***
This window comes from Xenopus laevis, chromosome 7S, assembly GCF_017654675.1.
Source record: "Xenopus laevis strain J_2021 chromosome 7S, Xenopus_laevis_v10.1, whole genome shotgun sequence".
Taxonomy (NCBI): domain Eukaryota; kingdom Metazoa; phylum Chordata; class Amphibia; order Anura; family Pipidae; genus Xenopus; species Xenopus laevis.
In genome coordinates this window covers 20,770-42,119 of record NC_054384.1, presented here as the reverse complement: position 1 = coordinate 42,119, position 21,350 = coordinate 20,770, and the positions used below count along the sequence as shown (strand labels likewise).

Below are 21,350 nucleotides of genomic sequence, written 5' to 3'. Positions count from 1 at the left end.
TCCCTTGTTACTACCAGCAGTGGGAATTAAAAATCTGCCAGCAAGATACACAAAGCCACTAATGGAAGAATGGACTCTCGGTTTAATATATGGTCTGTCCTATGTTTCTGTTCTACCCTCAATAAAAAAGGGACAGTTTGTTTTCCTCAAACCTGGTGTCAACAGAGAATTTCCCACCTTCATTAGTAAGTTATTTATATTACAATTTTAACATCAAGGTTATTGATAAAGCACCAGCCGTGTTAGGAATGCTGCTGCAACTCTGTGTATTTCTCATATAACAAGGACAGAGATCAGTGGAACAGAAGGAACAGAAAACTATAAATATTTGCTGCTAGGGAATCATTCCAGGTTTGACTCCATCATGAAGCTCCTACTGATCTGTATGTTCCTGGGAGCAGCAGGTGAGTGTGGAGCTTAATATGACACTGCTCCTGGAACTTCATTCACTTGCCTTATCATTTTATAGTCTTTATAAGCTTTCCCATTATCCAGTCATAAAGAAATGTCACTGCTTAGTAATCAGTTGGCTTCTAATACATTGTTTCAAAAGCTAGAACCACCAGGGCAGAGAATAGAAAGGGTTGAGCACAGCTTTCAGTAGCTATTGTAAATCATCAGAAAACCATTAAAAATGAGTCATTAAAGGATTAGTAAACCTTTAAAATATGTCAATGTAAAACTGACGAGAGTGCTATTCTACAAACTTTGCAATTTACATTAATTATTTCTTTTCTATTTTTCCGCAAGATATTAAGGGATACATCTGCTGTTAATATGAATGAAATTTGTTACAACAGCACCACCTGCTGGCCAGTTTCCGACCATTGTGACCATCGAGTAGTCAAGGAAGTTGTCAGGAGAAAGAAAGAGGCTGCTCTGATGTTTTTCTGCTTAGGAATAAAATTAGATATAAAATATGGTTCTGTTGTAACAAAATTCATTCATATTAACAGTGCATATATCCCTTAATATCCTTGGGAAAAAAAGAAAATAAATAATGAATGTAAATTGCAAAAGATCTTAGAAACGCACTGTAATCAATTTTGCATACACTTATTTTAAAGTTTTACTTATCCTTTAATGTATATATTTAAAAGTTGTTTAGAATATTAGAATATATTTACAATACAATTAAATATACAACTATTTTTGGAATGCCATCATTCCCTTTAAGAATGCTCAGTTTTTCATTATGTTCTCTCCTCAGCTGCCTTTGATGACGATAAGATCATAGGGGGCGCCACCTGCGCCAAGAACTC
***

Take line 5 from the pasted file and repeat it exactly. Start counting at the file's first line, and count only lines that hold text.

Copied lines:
Below are 21,350 nucleotides of genomic sequence, written 5' to 3'. Positions count from 1 at the left end.